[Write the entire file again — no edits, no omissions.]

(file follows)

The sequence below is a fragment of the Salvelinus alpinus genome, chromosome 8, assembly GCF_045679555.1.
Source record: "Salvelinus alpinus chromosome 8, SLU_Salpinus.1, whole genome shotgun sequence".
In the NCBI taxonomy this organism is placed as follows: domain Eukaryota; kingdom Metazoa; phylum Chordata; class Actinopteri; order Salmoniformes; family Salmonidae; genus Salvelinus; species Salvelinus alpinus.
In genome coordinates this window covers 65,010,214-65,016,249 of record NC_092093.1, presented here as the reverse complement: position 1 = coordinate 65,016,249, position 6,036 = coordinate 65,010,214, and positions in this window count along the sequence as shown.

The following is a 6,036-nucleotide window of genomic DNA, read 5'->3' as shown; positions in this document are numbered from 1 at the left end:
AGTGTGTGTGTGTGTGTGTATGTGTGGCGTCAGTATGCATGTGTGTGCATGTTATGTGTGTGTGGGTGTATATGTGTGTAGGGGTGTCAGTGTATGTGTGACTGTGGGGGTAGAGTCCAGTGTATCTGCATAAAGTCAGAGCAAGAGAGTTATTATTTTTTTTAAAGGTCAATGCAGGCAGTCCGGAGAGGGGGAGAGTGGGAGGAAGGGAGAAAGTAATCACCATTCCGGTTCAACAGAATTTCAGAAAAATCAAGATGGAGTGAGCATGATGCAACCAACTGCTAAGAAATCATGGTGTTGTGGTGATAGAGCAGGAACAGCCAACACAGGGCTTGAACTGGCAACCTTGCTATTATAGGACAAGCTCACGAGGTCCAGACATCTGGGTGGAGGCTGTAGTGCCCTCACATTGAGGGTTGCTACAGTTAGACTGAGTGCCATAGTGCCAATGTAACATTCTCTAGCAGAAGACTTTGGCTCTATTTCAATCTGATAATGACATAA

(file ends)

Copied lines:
The sequence below is a fragment of the Salvelinus alpinus genome, chromosome 8, assembly GCF_045679555.1.
Source record: "Salvelinus alpinus chromosome 8, SLU_Salpinus.1, whole genome shotgun sequence".
In the NCBI taxonomy this organism is placed as follows: domain Eukaryota; kingdom Metazoa; phylum Chordata; class Actinopteri; order Salmoniformes; family Salmonidae; genus Salvelinus; species Salvelinus alpinus.
In genome coordinates this window covers 65,010,214-65,016,249 of record NC_092093.1, presented here as the reverse complement: position 1 = coordinate 65,016,249, position 6,036 = coordinate 65,010,214, and positions in this window count along the sequence as shown.

The following is a 6,036-nucleotide window of genomic DNA, read 5'->3' as shown; positions in this document are numbered from 1 at the left end:
AGTGTGTGTGTGTGTGTGTATGTGTGGCGTCAGTATGCATGTGTGTGCATGTTATGTGTGTGTGGGTGTATATGTGTGTAGGGGTGTCAGTGTATGTGTGACTGTGGGGGTAGAGTCCAGTGTATCTGCATAAAGTCAGAGCAAGAGAGTTATTATTTTTTTTAAAGGTCAATGCAGGCAGTCCGGAGAGGGGGAGAGTGGGAGGAAGGGAGAAAGTAATCACCATTCCGGTTCAACAGAATTTCAGAAAAATCAAGATGGAGTGAGCATGATGCAACCAACTGCTAAGAAATCATGGTGTTGTGGTGATAGAGCAGGAACAGCCAACACAGGGCTTGAACTGGCAACCTTGCTATTATAGGACAAGCTCACGAGGTCCAGACATCTGGGTGGAGGCTGTAGTGCCCTCACATTGAGGGTTGCTACAGTTAGACTGAGTGCCATAGTGCCAATGTAACATTCTCTAGCAGAAGACTTTGGCTCTATTTCAATCTGATAATGACATAA